verb (used with object), secluded, secluding.
to place in or withdraw into solitude; remove from social contact and activity, etc.
to isolate; shut off; keep apart: They secluded the garden from the rest of the property.

1425–75; late Middle English < Latin sēclūdere, equivalent to sē- se- + -clūdere, combining form of claudere to close

unsecluding, adjective Unabridged
Based on the Random House Dictionary, © Random House, Inc. 2014.
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World English Dictionary
seclude (sɪˈkluːd)
1.  to remove from contact with others
2.  to shut off or screen from view
[C15: from Latin sēclūdere to shut off, from sē- + claudere to imprison]

Collins English Dictionary - Complete & Unabridged 10th Edition
2009 © William Collins Sons & Co. Ltd. 1979, 1986 © HarperCollins
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Word Origin & History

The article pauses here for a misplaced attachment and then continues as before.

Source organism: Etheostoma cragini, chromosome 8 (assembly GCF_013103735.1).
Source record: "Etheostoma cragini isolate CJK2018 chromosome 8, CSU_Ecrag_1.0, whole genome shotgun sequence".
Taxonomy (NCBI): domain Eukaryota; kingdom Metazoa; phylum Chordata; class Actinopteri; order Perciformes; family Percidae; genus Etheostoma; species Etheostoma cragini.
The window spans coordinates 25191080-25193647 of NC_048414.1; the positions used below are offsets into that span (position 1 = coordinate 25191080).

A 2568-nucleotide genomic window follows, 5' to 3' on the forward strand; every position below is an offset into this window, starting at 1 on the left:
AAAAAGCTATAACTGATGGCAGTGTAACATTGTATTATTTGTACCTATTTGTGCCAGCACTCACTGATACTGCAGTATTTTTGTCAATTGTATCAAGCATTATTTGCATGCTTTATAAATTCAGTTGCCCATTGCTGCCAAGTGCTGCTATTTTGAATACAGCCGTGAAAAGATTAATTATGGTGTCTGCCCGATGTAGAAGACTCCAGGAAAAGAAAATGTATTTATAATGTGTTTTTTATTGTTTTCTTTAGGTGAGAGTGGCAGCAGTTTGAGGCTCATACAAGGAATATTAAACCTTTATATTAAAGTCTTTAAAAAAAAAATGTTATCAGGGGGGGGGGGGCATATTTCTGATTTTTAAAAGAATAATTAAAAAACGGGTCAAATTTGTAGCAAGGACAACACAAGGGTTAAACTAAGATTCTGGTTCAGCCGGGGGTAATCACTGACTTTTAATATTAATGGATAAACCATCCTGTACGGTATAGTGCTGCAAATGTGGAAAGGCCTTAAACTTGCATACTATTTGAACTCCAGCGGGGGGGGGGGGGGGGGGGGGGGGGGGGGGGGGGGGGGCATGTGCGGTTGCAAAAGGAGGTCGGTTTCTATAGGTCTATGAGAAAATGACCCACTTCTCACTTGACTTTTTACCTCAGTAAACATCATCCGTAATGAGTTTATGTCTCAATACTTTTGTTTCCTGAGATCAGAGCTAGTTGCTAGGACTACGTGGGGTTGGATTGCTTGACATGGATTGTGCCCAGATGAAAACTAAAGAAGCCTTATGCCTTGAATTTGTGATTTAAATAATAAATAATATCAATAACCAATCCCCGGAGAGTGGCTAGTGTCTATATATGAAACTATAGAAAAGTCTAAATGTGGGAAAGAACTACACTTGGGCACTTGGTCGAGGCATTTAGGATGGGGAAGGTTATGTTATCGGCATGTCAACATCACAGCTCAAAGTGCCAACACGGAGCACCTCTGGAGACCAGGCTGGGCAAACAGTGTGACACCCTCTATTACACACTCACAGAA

1451, "to shut up, enclose, confine," from L. secludere "shut off, confine," from se- "apart" (see secret) + -cludere, variant of claudere "to shut" (see close (v.)). Meaning "to remove or guard from public view" is recorded from 1628. Secluded, in ref. to places, is from 1798.
Online Etymology Dictionary, © 2010 Douglas Harper
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Example sentences
Architects have to hide them or seclude them on campus away from patients and
May restrain or seclude patients individuals according to accepted policies and
It is secure and they have the ability to seclude or restrain.
The free zone must seclude the construction area from the restricted area.
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